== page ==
A dialogue group organised by International Alert in the Philippines is setting an example for how companies, communities and local governments can set aside differences, pursue common goals and prevent conflicts.
Members of the Davao Multi-Stakeholder Group on Energy Concerns (DMGENCO), formed in 2013, regularly hold discussions to ensure that Therma South Inc.’s (TSI) coal-fired power plant does not cause environmental damage and adopts inclusive and conflict-sensitive business practices as it fulfils its goal of providing electricity to power-starved Mindanao in the southern Philippines. The plant straddles Davao City and Sta. Cruz town in Davao del Sur.
Its members include executives from TSI and its mother firm AboitizPower Corp., and from International Alert, including our Philippines Country Manager Pancho Lara (seated second in from left). A priest, an academic, local councillors, Muslim community leaders and an indigenous tribal chieftain are also part of the group.
Facilitated by Alert, members meet once a month to improve understanding of coal plant operations, discuss ways to reduce conflicts, and address emerging concerns brought about by the plant.
Conflict flashpoints were prevented as a result of DMGENCO’s interventions. It was instrumental, for instance, in letting close to 250 Muslim families affected by TSI’s coal plant decide between on-site development and relocation to another area. They chose to relocate.
"Alert believes that decisions that affect the lives of people and their communities should be made by the people themselves, after looking at all possible options," Lara says.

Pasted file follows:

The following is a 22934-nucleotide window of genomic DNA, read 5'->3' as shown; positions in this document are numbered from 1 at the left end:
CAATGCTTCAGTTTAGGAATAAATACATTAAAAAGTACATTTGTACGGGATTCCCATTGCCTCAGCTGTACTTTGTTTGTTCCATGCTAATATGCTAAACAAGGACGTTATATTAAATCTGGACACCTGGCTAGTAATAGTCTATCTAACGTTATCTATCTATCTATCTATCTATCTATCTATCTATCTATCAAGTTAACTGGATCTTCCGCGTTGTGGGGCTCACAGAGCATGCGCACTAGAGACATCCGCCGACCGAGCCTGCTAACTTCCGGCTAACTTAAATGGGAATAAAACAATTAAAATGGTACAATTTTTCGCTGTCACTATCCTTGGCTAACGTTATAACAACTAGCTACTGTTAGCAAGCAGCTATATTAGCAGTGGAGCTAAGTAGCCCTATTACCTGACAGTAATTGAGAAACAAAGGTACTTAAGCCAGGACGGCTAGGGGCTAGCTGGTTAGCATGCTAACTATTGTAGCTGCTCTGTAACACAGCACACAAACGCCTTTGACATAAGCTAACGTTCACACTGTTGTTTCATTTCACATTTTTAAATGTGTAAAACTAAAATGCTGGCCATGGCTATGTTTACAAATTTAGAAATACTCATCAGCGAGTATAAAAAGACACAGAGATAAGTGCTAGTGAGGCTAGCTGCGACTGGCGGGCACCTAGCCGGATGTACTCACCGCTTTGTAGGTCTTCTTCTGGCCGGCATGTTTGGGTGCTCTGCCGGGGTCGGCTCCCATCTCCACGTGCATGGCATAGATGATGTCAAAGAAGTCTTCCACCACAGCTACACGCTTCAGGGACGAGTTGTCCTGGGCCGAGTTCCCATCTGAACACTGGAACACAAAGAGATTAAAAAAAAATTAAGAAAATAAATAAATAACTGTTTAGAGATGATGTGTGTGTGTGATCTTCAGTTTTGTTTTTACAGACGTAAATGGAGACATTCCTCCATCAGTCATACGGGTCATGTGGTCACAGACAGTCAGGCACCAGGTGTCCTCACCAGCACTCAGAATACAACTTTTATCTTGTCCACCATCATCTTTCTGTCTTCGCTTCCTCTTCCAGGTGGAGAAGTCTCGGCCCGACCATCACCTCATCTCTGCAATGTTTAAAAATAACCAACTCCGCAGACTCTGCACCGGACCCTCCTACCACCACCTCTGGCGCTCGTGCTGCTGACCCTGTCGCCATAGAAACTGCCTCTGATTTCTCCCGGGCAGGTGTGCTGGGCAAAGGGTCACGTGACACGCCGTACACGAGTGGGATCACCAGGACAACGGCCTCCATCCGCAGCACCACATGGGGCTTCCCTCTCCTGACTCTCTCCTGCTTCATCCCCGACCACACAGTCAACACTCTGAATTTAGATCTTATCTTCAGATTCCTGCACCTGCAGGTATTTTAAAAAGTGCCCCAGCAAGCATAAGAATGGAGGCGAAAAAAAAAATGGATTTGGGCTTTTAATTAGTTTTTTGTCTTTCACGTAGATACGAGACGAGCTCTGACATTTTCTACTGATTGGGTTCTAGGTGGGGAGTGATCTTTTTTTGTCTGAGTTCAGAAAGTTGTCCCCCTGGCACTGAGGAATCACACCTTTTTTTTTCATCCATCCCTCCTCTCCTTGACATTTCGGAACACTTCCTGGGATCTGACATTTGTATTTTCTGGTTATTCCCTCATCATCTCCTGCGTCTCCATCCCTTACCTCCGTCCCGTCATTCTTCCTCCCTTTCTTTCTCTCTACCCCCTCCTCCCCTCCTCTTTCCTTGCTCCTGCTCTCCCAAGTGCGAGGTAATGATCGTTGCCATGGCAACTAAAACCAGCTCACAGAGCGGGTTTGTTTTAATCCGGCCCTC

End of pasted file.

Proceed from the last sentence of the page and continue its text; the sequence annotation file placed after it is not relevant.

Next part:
The group also facilitated a dialogue with the main anti-coal leader of Mindanao, inviting her to talk about her concerns and finding ways to help mitigate these.
Bobby Orig, First Vice President for Mindanao Affairs at Aboitiz Power (seated far left), says DMGENCO is succeeding because of the trust among its members – as well as their sense of purpose.
"Through monthly meetings with expert resource people invited by Alert, members find better understanding of coal plant operations, which unveil opportunities to improve TSI’s relationship with various stakeholders," he says.
"Members have the specific purpose of pursuing the overarching goals of the group. They understand that they represent only themselves and not the organisation where they belong … They may not be loyal to the TSI organisation but they have become fiercely loyal to its values."
And Orig admits that TSI has learned much from DMGENCO.
"TSI must be willing to be transparent … it must be willing to open its practices to examination by the dialogue group so … mismatches between its actions and declared actions can be removed. TSI must also be willing to use the dialogue group as a sounding board to test the validity and likely success of its proposed actions."
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Photo © May Che Capili